Blog by Steve Laug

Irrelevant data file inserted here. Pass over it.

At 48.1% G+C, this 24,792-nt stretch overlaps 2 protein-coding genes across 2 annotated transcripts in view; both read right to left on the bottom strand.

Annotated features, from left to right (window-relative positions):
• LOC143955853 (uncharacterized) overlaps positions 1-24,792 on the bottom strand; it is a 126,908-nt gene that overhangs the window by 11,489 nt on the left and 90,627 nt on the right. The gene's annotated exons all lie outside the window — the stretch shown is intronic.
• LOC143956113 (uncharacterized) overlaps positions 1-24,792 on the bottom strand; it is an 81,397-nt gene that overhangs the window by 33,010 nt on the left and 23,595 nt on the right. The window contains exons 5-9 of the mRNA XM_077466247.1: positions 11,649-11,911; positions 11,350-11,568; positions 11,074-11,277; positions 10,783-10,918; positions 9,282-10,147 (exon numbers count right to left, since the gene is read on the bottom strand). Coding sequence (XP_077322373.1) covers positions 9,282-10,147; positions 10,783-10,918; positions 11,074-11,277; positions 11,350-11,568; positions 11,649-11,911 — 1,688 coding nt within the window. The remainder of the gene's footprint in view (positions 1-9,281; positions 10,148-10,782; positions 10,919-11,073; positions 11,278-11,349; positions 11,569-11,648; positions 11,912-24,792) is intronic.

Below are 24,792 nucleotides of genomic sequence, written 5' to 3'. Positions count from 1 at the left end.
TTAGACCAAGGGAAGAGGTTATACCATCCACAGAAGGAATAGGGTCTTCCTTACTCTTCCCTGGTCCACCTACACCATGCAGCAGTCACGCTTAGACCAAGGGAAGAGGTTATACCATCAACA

When my brother and I went to visit the “older than me” pipeman on a recent trip to Idaho to buy estate pipes from him he had this rack of pipes on his counter top. I picked through them and my attention was caught by the White Spot stem that shows up on the right side of the rack in the photo below circled in red. It was a large pipe and when I picked it up and examined the underside of the shank it was stamped 52031 followed by Dunhill Shell over Made in England with a superscript 20 next to the d of England. That told me I was dealing with a pipe from 1980. The blast on it was quite stunning and the finish was in decent shape. The bowl was caked with a thick aromatic cake and smelled exactly like the pipe the man was smoking while we were there – Lane 1Q. There was lava spilled over the back side of the rim top and inner edge but the edges of the bowl were still in round. The bowl had a bit of an odd shape to it – kind of asymmetrical. That may be because of the sandblast. It has a good thick bowl and the shank is quite large. The saddle stem was oxidized and had some calcification on the back-end near the button from a rubber softee bit. There were some tooth marks and chatter on both sides of the stem. The slot in the button was half clogged with debris. The fit of the stem against the shank was snug but the underside where it had been flattened to match the bowl was slightly off. The finish was good so I would not touch that area but it was interesting to note. I did know that under the grime and dirt there was a beautiful large Dunhill residing that with just a little effort would come to light.I took some photos of the pipe once I got home to Canada and was going to work on it. You can see the beautiful grain in the blast and the state of the stem and finish in the photos. I took some close-up photos of the bottom of the shank to show the stamping and of the rim to show what the overflow looked like. Most of the blast on the rim was filled in with lava and the cake was uneven in the bowl. I used a needle file to clean up and sharpen the edge of the button and to remove the tooth marks on the stem. I had field reamed the pipe in Idaho using a PipNet Reamer to remove the majority of the cake. When I worked on it in Vancouver I scraped out the bowl with the Savinelli Pipe Knife and took the remaining cake back to bare briar.To clean up the oxidation and calcification on the stem I used some Meguiar’s Scratch x2.0 and scrubbed the stem with cotton pads. It took the majority of the oxidation off and removed the calcification around the button. I scrubbed the briar with Murphy’s Oil Soap and a tooth brush to clean out the grooves in the blast finish. I also used a brass bristle brush to scrub the rim surface and remove the lava. I had to use a dental pick to clean out the deeper grooves after the bristle brush.I rinsed and dried off the bowl with a cotton towel. The dried and dull pipe is shown in the photos below. It is clean on the outside and the rim is “lava-less”. I used a dark brown stain pen to touch up the edges of the rim and blend it in with the rest of the bowl. I scrubbed the airway and mortise in the bowl and the airway and slot with alcohol, cotton swabs and pipe cleaners. I picked out the slot with a dental pick and ran pipe cleaners through the grooves to clean out the debris. I wetsanded the stem with 1500-2400 grit micromesh sanding pads as is usual and then dry sanded with 3200-12000 grit pads. I rubbed the stem down with Obsidian Oil between each set of three pads. When I finished sanding I gave it a final coat of the oil and let it soak into the rubber. I buffed the stem with Blue Diamond and then gave it multiple coats of carnauba wax. I hand applied some Conservator’s Wax to the bowl and then hand buffed it with a shoe brush. I finished buffing with a clean buffing pad and a microfibre cloth to raise the final shine on the bowl and stem. The finished pipe is shown in the photos below. If you are interested in this one it will be for sale on the blog soon. Contact me and it can be yours. Thanks for looking.